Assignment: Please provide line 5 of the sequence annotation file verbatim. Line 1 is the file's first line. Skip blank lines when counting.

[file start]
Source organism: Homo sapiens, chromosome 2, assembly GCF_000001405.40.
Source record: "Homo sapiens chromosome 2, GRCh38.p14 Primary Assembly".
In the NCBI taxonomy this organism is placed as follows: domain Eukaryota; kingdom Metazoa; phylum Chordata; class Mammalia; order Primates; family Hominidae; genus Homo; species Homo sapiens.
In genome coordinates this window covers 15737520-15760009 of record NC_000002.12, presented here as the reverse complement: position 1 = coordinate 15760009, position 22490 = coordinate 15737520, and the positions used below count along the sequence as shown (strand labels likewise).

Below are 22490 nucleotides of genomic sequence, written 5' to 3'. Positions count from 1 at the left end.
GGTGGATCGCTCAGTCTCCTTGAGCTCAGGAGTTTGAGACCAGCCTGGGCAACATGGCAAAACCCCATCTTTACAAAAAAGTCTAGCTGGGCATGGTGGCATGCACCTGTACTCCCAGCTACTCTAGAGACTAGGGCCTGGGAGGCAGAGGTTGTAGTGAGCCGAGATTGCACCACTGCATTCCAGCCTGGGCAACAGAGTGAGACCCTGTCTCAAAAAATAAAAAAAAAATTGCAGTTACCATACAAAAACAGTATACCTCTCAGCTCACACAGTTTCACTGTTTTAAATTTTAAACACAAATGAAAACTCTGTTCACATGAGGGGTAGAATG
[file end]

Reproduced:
Below are 22490 nucleotides of genomic sequence, written 5' to 3'. Positions count from 1 at the left end.